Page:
Are you looking forward to a summer vacation? Are you going to an exotic location and traveling by air? Perhaps you are getting to your destination by relaxing on a train or bus? You might also be splurging on a cruise. Then, like many people you may be driving your car to get to your destination. No matter where you are going, you too need to eat.  Think ahead and execute a plan that is best for you as you travel.  Personally I travel at least four months out of the year. When I choose my foods and plan ahead, the travel is so much more enjoyable. Today we are going to discuss making the most of eating on the go!

food tips for summer travelAir Travel
Traveling through airports can be challenging for people with diabetes. Getting to the final destination may involve taking a direct flight or several layovers. Unfamiliar airports which may or may not have the needed food for you can add to the stress of travel.  As part of your carry on, consider packing food for these emergencies. Visit the TSA website to see what foods you can bring into an airport in the United States. Consider the following scenario and how you can plan ahead to avoid these food troubles.
Scenario:  You are at the airport and you will travel to a destination through a connecting flight. You will have a layover for an hour at an airport that you are not familiar with. The total time you will be traveling including the layover is 7 hours. Your flights do not offer meal service and the airport you are starting from may not have food you can eat available. How can you plan for this?
Travel time is expected to be 7 hours but delays happen. For a fact sheet on handling food safely click visit the USDA Food Safety and Inspection Service website
1.    Eat a meal before you leave for the airport.
2.    Pack a water bottle that you can fill up after going through security. 
3.    Make and freeze sandwiches (bread and meat, egg, cheese or lentil loaf) ahead of time. Pack them in a clear freezer bag. In another small bag, pack a serving of lettuce. Put this in another freezer bag filled with ice and a single serving mustard or ketchup. Throw the ice away before you go through security. If possible buy ice and fill up the ice bag on the other side of security. 
4.    Freeze meat or cheese and pack (see suggestion 2) or bring hard boiled eggs. Pack a box bag of crackers instead of the bread
5.    Pack a few pieces of fresh fruit and vegetable sticks. You can even freeze a yogurt dip if it is frozen in a small enough container acceptable to the Transportation Security Administration (TSA).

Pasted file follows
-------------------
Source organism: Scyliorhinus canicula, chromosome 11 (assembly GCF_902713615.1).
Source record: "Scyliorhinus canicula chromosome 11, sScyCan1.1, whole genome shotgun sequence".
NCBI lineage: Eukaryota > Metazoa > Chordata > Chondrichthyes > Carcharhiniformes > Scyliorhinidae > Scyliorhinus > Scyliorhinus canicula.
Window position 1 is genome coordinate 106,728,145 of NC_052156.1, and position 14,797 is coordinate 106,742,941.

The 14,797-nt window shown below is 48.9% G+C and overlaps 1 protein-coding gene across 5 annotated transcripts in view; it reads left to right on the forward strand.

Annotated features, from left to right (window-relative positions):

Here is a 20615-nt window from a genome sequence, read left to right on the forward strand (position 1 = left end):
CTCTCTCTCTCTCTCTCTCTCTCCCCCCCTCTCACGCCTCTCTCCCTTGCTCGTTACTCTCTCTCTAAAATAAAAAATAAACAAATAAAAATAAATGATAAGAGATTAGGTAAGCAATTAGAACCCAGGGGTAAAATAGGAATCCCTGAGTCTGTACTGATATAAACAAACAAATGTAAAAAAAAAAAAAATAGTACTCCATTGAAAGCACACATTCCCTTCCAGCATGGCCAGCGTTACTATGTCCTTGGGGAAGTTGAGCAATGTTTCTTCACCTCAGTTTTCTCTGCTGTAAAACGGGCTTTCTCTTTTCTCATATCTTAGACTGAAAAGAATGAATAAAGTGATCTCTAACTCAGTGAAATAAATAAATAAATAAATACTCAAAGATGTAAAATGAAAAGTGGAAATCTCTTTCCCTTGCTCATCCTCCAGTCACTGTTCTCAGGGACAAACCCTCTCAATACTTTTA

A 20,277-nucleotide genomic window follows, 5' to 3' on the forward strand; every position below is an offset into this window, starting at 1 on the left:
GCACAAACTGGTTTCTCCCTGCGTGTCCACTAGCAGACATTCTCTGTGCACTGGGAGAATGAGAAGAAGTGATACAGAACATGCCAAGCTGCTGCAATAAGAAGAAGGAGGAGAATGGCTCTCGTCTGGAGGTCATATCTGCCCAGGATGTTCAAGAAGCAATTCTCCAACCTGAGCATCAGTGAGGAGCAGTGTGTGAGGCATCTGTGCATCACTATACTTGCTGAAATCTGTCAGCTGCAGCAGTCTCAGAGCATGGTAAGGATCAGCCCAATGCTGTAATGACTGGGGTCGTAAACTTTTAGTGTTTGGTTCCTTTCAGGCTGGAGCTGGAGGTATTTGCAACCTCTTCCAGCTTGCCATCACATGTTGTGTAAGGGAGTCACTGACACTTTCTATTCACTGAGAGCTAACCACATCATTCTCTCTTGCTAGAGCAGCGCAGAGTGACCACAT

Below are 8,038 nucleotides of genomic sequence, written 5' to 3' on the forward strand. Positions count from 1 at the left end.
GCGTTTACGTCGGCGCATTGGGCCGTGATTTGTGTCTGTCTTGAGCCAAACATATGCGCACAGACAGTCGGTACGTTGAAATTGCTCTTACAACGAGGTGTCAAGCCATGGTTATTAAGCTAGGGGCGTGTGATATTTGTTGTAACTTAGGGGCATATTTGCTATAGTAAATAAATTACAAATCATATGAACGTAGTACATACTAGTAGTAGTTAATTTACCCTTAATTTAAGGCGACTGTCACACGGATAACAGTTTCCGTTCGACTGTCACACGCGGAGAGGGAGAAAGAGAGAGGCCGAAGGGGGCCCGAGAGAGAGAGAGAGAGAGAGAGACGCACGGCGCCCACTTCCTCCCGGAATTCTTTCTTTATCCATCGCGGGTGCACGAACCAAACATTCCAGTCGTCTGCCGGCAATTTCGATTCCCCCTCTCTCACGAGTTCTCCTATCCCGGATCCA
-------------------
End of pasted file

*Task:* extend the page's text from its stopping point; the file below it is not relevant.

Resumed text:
6.     Bring your favorite energy bars, muffins or healthy cookies.
7.    Bring a small bag of homemade trail mix.
8.    Bring a large supply of glucose tablets (if on a medication where you may become hypoglycemic) also carry your meter and medications in your carry-on bag.  

Bus or Train
There usually are not restrictions as to food brought from home.  Amtrak allows food brought from home on their trains and you may bring a small cooler. You can eat your food only at your seat or in a sleeping compartment. Visit the On Track On Line website for details on Amtrak rules and guidelines. 
It is best to call the bus or train company to see if there are any restrictions to what is consumed onboard. You can ask if there is a dining car on the train. If you consider a train meal, ask for a copy of the menu. Longer bus trips often have stops at rest areas. Call to see where the stops are and if there is food available that will meet your needs. See above plane travel hints for packing.

Call the cruise line and talk to an agent about foods that will be served. Most of my patients do not have a hard time getting food to eat on a cruise, the problem may be they eat more than required. Problems may occur on excursions. You should always bring necessary medication, a snack, glucose tabs and your meter on excursions to take care of possible emergencies. 

I advise packing a cooler and bringing a nutritious, healthy picnic lunch or dinner. Drinks should be packed as well. This avoids the need for restaurants that may be closed or offer only limited selections. As with all trips, carry emergency supplies. Make sure you stop and rest and plan enough time to get the exercise you need as discussed with your medical team.

Traveling is lots of fun! With a little planning, you can have tasty, nutritious meals wherever you go. Bon voyage!